Download : Click Here
Similarly: If you have forgotten your username and you previously entered an email address when signing up for the account or in your Preferences, and you still have access to that email account, then this special page can help you recover access to your account.
Go to Special:PasswordReset and enter your email address, and the system will send an email containing, among other things, a reminder of your user name.
If you have forgotten your password and you previously entered an email address when signing up for the account or in your Preferences, and you still have access to that email account, then this special page can help you recover access to your account.
Go to Special:PasswordReset. You can enter either your username or your email. If you are certain of your email, but not your username, only enter your email. The system will send a temporary password to your saved email address that will allow you to retrieve your account. You can change the password after you log in.
A password, sometimes called a passcode, is a memorized secret, typically a string of characters, used to confirm the identity of a user. Using the terminology of the NIST Digital Identity Guidelines, the secret is memorized by a party called the claimant while the party verifying the identity of the claimant is called the verifier. When the claimant successfully demonstrates knowledge of the password to the verifier through an established authentication protocol, the verifier is able to infer the claimant’s identity.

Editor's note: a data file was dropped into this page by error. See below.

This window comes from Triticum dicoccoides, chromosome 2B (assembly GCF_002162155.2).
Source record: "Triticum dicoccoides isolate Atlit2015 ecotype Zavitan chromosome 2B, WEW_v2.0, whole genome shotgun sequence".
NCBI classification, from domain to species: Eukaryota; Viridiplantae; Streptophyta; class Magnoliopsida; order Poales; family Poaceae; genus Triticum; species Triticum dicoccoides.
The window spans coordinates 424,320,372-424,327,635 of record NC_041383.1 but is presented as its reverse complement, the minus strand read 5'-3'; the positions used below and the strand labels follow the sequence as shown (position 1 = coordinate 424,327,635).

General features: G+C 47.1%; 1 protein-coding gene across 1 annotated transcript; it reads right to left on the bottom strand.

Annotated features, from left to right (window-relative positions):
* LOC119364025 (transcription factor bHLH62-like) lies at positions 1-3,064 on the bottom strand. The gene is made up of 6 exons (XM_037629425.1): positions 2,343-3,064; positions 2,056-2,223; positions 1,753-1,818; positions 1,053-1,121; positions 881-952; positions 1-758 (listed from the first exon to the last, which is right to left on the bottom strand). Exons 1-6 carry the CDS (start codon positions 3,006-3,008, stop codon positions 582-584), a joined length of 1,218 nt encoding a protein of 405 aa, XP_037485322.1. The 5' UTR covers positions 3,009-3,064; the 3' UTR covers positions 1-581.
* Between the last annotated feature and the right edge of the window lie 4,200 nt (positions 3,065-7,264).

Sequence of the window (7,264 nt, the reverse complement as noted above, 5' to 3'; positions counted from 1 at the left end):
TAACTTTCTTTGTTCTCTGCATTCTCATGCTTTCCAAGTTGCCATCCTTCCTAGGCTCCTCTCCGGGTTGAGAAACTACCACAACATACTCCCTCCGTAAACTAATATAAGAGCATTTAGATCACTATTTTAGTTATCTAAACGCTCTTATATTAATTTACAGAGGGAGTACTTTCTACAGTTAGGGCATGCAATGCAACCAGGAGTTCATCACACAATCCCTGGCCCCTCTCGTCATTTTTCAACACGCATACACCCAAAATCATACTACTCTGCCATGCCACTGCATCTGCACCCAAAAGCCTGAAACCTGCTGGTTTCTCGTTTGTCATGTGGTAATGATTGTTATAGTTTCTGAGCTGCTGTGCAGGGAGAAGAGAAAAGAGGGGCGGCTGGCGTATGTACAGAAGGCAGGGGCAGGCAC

In general, a password is an arbitrary string of characters including letters, digits, or other symbols. If the permissible characters are constrained to be numeric, the corresponding secret is sometimes called a personal identification number (PIN).
Despite its name, a password need not be an actual word; indeed, a non-word (in the dictionary sense) may be harder to guess, which is a desirable property of passwords. A memorized secret consisting of a sequence of words or other text separated by spaces is sometimes called a passphrase. A passphrase is similar to a password in usage, but the former is generally longer for added security